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The Vulnerable Observer
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About the Author

Ruth Behar-ethnographer, essayist, editor, and poet-is professor of anthropology at the University of Michigan in Ann Arbor. She gained national prominence with her book Translated Woman- Crossing the Border with Esperanza's Story. Her honors include a MacArthur Fellows Award and a John Simon Guggenheim fellowship.

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Behar, of Cuban Jewish descent and the author/editor of several books on feminist anthropology (e.g., Women Writing Culture, Univ. of California, 1995), has produced another title of immense importance to those who work with human subjects. The underlying thread of this volume is the question, "Where does the observer fit into the practice of participant observation?" Unlike Clifford Geertz (Interpretation of Cultures, 1973), Behar is a "native" observer, one of a new generation of anthropologists who come from the cultures they study. She demonstrates the concept of "vulnerable observer," or one who comes to ethnography with all one's cultural heritage and emotions at play. Behar's essay on the death of her grandfather while she was studying Spanish peasants is a classic example of this new "autobiographical" methodology. Interested readers might also want to look at In the Field: Readings on the Field Research Experience (Praeger, 1996). The present work will be a welcome addition to academic medicine and nursing, social work, anthropology, and allied health collections.‘Cynthia D. Bertelsen, Indexing Svcs., Blacksburg, Va.

"Behar has convinced me that ethnographic empathy will produce an anthropology that has greater meaning than the distanced and detached academic anthropology of the past." --Barbara Fisher, The Boston Globe

"Her luminous essays build cultural bridges and challenge conventional ways of doing anthropology."--Publishers Weekly

"As 'a woman of the border' . . . [Behar] infuses her vision with insight, candor and compassion." --Diane Cole, The New York Times Book Review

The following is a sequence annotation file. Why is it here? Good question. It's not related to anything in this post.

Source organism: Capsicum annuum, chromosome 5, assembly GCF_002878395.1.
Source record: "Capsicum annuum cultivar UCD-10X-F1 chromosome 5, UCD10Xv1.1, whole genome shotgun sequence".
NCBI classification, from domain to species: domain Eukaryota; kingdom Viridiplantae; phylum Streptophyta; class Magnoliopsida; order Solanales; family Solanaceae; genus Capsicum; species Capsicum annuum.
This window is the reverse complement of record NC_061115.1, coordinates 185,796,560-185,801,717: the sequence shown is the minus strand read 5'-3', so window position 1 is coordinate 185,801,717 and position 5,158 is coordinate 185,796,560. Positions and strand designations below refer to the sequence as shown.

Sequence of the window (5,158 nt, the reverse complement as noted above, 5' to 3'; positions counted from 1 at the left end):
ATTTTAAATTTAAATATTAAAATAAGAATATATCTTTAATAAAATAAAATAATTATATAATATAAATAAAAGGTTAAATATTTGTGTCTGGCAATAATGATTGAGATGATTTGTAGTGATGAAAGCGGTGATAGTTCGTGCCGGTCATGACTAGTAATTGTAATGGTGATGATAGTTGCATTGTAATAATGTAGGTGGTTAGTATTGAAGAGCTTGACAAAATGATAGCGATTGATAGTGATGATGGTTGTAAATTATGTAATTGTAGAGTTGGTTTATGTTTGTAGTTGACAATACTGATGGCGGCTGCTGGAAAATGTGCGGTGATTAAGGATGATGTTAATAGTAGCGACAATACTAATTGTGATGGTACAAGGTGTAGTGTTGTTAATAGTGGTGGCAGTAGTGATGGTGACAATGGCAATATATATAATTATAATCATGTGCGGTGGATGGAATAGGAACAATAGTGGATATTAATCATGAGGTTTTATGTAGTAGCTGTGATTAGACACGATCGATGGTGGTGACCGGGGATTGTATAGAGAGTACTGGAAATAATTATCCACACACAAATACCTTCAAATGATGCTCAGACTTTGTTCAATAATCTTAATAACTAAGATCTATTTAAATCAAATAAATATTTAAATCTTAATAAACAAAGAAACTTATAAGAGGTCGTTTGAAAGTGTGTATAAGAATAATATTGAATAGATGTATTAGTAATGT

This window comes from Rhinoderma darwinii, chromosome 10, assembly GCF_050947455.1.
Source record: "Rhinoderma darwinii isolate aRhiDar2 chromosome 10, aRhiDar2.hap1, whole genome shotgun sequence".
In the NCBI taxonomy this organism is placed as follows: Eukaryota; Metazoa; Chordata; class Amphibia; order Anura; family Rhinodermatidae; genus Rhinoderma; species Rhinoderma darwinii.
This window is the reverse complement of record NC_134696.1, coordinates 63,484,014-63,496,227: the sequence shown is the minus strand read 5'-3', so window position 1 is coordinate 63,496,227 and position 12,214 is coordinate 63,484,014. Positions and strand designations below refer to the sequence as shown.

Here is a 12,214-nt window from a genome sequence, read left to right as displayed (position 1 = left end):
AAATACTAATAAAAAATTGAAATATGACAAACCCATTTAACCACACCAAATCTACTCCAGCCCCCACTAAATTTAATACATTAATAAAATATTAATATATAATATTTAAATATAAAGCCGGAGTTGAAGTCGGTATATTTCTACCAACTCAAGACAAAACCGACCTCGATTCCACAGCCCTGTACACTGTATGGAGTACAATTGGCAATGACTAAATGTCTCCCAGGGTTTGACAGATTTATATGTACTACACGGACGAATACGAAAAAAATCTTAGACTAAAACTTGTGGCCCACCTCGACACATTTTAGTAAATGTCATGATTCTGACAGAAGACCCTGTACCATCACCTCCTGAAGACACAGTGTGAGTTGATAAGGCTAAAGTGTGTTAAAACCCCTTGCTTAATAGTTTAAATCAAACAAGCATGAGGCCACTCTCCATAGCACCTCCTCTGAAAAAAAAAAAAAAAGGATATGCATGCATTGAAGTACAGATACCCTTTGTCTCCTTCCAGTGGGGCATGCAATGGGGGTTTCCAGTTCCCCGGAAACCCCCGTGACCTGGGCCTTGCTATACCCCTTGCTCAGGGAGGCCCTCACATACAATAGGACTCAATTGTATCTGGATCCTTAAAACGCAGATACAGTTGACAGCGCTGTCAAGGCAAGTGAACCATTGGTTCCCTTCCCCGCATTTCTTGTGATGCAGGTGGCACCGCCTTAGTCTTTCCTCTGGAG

"A story that engages the emotions. Making the past visible, she preserves it against oblivion." --Stanley Trachtenberg, The Washington Post Book World

"Behar's collection of essays assesses the impact of emotion and experience on the process of research and writing, and on the relationship between the observer and the observed. . . . Intensely moving." --L. Beck, Choice

"In six strongly emotional essays, Behar makes a compelling case for the importance of revealing 'the self who observes.'" --Anne Valentine Martino, The Ann Arbor News

"[Her] insistent looking back is what makes Ruth Behar's vision of anthropology so compelling. Memories do not vanish; they recede and leave traces. The anthropologist who makes herself vulnerable to these indications makes the world a more intelligible and hopeful place." --Judith Bolton-Fasman, The Jerusalem Report

"Twenty years since its publication, I'm still recommending The Vulnerable Observer to writers, colleagues, and friends. Just as brave and profound as it was then, it is now, continuing to offer insights into our shared humanity that are meaningful to scholar, scientist, and poet alike."--Richard Blanco, inaugural poet and author of For All of Us, One Today: An Inaugural Poet's Journey

Behar was filled with self-loathing and guilt when her grandfather died of cancer in Miami Beach in 1989 while she was away doing anthropological fieldwork on death customs in a Spanish village. That personal tragedy led this University of Michigan anthropology professor to jettison the notion of the anthropologist as semidetached participant-observer, and instead to champion the "vulnerable observer," the ethnographic fieldworker who spells out, and works through, his or her emotional involvement with the subject under study. These six impassioned, intensely personal essays exemplify this subjective approach to varying degrees, though less successfully than Behar did in Translated Woman, the life story of a Mexican street peddler. A Cuban Jew whose grandparents emigrated from Russia, Poland and Turkey in the 1920s, Behar moved to New York City with her family, fleeing Castro's communism, in 1962 when she was nearly five. In one searing essay she discusses the family's 1966 car accident which left her with a broken leg; an invalid for a year, she later recognized "the body is a homeland," a locus of stored memory and pain. Other pieces deal with her return trips to Cuba, her supportive friendship with a Mexican-American woman, her reconnecting with her Jewish heritage and her charged relationship with her husband and his white Methodist Texan family. Her luminous essays build cultural bridges and challenge conventional ways of doing anthropology. (Jan.)

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